A simple everyday step is a gesture in and of itself. It begins with a release of the heel as the foot moves forward, an arrival onto the new foot, and a resolution as the body rebalances itself. At every stage in this step, there is an ever-changing velocity of motion, and a sense that movement flows from somewhere to somewhere. Steps are buoyant and fluid, yet there are little impulses in a simple step that relate to beat hierarchy (a light pulse to begin the release followed by a stronger action when the step is taken). Lastly, like virtually all movement, the simple step illustrates the importance of constant fluctuations between tension and release, action and reaction, and ebb and flow (tension builds as the new foot approaches its destination, after which tension dissipates).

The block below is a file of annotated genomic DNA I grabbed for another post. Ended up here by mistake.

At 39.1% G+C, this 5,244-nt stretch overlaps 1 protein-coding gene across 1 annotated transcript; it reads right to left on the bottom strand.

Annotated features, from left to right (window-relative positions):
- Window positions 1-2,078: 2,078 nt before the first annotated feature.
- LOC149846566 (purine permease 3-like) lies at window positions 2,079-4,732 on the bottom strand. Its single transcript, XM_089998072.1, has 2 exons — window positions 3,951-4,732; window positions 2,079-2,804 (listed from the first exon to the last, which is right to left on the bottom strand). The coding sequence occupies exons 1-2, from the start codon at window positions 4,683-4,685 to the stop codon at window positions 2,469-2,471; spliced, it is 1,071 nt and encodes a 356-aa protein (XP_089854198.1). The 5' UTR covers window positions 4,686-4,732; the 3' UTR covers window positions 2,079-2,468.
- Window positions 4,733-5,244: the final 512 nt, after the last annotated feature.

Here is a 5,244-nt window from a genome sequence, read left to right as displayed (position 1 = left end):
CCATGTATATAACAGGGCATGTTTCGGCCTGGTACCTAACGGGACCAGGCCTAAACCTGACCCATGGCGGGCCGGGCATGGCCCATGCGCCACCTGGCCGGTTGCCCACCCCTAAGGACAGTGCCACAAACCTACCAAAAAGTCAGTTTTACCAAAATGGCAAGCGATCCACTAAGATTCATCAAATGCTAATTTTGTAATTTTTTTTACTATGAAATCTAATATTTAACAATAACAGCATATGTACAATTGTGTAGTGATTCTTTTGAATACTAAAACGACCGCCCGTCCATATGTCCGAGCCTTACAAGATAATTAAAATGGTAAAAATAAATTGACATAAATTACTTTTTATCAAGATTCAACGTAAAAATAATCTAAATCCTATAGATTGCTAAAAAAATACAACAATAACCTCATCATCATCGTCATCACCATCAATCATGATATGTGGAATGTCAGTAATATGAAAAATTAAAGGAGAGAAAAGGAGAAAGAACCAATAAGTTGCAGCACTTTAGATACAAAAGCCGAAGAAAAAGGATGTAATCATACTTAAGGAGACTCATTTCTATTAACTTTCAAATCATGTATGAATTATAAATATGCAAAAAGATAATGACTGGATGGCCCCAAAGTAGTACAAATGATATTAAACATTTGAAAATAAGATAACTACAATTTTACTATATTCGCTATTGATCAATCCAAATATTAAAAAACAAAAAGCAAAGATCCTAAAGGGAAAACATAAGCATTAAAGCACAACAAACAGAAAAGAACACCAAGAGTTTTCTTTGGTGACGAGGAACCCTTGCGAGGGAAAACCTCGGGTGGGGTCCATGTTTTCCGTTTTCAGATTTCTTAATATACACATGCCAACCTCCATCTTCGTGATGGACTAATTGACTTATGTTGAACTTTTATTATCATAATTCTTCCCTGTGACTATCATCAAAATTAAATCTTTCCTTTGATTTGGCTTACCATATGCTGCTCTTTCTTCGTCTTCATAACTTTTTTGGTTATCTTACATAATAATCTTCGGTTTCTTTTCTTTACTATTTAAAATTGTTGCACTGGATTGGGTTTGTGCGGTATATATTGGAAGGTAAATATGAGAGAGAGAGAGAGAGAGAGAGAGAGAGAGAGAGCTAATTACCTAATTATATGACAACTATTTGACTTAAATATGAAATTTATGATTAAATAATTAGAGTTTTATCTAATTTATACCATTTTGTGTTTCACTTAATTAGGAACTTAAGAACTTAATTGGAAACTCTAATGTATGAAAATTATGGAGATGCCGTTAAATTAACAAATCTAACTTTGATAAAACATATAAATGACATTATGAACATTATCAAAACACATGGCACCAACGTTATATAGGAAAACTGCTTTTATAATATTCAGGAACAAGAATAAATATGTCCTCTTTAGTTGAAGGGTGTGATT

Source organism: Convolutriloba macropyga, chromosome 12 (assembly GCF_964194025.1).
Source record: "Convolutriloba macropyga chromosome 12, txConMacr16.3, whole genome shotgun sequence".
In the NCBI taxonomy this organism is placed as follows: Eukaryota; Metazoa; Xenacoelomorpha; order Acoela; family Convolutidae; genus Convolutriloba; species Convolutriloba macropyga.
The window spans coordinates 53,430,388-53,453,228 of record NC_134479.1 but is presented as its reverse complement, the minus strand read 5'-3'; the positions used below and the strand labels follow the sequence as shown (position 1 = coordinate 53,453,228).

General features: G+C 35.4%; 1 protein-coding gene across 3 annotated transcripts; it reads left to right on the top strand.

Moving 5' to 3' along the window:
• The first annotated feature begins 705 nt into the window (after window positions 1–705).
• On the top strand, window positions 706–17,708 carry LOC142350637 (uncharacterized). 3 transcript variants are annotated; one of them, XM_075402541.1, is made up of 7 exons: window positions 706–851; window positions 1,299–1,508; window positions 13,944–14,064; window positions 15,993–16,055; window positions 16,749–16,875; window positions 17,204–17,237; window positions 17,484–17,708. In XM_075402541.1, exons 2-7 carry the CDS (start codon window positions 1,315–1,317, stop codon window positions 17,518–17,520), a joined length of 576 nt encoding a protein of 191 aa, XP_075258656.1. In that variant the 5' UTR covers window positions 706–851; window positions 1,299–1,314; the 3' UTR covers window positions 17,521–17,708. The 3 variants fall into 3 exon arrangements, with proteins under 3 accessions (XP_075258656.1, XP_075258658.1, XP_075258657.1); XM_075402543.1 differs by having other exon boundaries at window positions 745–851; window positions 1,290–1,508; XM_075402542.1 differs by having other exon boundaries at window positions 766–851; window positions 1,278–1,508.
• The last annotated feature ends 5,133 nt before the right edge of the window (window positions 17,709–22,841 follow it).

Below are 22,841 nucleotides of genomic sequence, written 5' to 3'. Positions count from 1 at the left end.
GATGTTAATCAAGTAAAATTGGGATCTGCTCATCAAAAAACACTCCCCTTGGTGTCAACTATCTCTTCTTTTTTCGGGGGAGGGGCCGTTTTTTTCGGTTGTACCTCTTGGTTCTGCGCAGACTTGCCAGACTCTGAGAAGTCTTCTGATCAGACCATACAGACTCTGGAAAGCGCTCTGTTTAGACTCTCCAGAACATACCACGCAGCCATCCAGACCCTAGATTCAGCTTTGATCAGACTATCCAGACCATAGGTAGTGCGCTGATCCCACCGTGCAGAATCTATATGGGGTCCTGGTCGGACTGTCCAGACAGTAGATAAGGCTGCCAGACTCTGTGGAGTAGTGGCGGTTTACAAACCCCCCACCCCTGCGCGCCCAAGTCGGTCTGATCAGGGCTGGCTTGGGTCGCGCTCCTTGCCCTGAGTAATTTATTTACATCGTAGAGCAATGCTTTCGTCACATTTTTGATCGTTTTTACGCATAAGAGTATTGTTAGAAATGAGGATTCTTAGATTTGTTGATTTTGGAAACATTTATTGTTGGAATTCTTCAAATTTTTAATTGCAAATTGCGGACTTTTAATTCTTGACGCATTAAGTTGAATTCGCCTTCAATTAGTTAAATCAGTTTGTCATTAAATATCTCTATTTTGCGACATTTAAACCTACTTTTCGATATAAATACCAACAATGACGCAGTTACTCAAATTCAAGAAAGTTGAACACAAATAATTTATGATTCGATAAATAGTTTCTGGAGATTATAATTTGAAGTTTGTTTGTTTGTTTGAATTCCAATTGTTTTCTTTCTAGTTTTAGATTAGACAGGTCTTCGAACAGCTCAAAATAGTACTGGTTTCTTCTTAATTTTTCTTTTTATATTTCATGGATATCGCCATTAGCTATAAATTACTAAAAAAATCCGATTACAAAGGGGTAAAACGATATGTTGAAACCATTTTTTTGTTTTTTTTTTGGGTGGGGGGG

All of these elements within a natural step are amplified in baroque dance. The baroque version of the simple step, the demi-coupé, increases the distance between low and high levels of the body by the addition of knee bends and rises onto the toe; and the differences in velocity from bend to rise alternate more dramatically according to the character, tempo, and beat structure of each dance type. The fluctuating velocity, non-linear tension, and release within a prescribed beat hierarchy are all crystal-clear when this step is put into action.
And just as there are myriad ways to play a simple quarter note, the demi-coupé can elicit many moods according to the character of the dance.
Julie’s classes have brought together students in dance, music, and history who normally don’t cross paths or see how their studies relate to each other. Even in just one or two sessions, the musicians who work with her have all enjoyed and benefited from experiencing the movements and gestures of dance.
– Joseph Gascho, University of Michigan, keyboardist